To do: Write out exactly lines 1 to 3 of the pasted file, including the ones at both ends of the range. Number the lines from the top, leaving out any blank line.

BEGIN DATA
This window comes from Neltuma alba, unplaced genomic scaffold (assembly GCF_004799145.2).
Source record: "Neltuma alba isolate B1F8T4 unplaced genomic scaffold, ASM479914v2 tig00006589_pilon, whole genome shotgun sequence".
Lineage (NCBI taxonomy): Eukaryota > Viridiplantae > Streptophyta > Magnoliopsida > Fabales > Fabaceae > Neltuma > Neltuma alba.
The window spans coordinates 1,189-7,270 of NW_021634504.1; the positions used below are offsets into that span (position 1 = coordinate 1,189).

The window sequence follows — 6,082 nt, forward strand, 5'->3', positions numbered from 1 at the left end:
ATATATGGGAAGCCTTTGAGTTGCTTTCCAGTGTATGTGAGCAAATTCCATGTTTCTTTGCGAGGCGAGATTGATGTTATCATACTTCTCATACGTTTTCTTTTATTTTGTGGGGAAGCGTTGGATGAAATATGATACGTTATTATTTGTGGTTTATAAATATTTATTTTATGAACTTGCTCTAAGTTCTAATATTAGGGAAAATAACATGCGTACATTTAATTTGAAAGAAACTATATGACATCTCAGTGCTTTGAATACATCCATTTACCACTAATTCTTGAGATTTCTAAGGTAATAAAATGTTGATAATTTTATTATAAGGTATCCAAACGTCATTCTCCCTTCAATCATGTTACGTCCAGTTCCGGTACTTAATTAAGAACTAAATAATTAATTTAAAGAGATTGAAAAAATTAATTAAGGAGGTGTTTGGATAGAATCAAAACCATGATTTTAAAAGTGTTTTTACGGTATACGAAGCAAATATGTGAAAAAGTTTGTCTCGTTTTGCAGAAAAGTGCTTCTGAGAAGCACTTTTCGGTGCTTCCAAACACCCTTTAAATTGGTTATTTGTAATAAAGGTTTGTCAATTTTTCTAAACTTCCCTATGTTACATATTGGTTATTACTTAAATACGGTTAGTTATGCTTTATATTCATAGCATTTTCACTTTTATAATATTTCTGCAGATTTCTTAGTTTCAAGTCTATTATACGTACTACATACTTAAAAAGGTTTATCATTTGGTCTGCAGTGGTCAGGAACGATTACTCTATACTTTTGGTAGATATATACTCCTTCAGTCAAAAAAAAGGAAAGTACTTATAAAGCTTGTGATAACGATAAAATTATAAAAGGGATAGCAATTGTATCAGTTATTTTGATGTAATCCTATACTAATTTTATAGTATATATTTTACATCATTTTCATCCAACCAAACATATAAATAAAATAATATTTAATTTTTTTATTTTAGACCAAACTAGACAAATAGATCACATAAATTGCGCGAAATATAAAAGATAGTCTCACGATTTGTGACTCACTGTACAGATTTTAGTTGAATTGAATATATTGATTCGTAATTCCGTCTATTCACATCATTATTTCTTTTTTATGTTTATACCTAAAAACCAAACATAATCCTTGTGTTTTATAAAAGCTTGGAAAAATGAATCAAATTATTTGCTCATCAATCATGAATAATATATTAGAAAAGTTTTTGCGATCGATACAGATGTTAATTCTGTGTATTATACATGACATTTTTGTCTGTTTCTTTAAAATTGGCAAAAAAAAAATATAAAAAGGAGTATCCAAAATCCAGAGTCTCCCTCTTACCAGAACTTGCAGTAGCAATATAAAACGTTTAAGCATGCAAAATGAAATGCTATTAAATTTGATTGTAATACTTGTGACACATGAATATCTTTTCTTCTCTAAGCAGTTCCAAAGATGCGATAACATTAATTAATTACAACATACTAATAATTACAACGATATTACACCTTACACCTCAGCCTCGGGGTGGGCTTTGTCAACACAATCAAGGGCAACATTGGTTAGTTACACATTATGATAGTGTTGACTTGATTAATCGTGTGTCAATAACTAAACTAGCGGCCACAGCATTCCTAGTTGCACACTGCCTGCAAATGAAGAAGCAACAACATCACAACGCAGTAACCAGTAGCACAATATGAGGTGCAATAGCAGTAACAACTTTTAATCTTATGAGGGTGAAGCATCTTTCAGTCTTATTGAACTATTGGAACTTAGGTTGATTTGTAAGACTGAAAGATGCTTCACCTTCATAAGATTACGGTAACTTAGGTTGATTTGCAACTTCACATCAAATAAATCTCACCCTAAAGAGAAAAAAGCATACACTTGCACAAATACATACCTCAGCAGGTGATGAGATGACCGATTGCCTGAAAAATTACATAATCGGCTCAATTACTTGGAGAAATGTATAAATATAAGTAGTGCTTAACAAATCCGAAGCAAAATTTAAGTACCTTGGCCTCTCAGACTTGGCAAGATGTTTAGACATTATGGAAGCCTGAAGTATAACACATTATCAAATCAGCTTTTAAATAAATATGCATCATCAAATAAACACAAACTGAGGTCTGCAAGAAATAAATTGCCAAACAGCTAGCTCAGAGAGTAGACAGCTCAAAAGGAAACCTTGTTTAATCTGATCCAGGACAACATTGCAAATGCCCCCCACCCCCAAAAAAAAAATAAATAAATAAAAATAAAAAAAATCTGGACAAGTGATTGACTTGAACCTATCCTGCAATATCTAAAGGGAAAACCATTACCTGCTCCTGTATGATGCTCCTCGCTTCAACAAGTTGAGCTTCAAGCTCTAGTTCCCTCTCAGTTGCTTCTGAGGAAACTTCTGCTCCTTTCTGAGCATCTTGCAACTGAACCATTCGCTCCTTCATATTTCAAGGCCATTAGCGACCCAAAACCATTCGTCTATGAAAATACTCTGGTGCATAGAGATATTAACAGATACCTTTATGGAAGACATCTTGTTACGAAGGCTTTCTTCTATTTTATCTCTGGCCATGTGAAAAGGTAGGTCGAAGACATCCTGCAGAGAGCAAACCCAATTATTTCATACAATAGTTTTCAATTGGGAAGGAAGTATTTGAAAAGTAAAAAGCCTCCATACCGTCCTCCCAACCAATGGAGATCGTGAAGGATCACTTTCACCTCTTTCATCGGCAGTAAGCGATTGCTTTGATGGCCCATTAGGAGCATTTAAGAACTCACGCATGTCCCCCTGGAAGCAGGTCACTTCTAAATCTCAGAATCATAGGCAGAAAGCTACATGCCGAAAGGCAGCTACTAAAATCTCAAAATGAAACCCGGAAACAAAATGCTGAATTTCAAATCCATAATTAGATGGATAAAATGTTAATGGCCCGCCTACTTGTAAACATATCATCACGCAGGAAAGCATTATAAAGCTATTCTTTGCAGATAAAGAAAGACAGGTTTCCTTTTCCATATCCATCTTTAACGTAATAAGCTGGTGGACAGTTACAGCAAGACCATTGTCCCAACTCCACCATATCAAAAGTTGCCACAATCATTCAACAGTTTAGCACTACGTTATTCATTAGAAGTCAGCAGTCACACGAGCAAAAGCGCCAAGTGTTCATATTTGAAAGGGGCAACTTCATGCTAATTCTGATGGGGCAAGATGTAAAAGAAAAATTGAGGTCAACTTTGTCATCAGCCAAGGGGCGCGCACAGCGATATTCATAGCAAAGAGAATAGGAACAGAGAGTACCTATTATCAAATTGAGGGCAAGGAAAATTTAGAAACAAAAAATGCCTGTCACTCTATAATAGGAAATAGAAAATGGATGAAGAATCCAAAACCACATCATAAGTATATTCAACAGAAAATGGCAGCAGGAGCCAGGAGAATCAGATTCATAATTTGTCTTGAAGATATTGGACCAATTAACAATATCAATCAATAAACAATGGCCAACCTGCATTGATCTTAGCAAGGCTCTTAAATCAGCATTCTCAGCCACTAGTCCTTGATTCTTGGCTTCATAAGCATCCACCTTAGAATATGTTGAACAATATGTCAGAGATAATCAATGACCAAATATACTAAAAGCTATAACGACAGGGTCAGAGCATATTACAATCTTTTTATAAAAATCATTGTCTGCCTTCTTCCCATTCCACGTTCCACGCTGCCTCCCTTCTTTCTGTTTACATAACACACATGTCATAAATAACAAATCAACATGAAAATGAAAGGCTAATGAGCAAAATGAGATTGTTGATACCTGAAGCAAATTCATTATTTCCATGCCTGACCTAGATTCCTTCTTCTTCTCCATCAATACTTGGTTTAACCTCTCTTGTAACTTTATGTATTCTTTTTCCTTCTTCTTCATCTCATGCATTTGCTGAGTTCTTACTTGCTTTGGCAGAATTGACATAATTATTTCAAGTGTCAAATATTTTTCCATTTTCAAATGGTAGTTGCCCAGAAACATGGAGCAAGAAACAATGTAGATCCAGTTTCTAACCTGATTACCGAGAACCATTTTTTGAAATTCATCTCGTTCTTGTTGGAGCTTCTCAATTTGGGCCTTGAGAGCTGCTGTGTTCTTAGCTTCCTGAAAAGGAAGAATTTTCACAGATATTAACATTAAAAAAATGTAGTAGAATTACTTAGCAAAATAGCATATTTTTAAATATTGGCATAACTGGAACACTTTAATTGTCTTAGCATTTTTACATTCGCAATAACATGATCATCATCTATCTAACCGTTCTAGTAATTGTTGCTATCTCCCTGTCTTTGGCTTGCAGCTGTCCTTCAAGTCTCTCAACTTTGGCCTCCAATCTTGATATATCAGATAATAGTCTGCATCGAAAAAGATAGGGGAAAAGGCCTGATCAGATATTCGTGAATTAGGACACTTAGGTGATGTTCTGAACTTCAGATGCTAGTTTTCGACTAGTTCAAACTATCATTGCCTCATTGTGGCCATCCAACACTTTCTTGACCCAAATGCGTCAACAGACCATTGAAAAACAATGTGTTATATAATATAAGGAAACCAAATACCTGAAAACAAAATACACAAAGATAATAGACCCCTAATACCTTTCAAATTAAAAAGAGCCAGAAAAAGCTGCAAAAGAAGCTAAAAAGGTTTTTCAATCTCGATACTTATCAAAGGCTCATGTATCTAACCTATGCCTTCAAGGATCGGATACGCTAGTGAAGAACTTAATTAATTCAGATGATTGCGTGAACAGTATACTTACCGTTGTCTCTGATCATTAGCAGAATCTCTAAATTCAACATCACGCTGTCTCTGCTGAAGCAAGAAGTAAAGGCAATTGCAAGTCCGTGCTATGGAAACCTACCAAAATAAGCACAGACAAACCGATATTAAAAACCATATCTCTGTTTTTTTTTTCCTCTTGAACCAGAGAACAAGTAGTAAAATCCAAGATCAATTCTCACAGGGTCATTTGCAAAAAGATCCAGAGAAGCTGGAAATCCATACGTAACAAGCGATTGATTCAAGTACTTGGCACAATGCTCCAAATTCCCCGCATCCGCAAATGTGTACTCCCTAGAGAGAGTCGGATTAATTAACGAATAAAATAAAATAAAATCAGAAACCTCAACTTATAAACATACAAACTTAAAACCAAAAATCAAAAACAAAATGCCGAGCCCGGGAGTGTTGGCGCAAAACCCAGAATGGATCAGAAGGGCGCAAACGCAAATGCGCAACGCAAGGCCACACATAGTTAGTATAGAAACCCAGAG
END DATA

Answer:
This window comes from Neltuma alba, unplaced genomic scaffold (assembly GCF_004799145.2).
Source record: "Neltuma alba isolate B1F8T4 unplaced genomic scaffold, ASM479914v2 tig00006589_pilon, whole genome shotgun sequence".
Lineage (NCBI taxonomy): Eukaryota > Viridiplantae > Streptophyta > Magnoliopsida > Fabales > Fabaceae > Neltuma > Neltuma alba.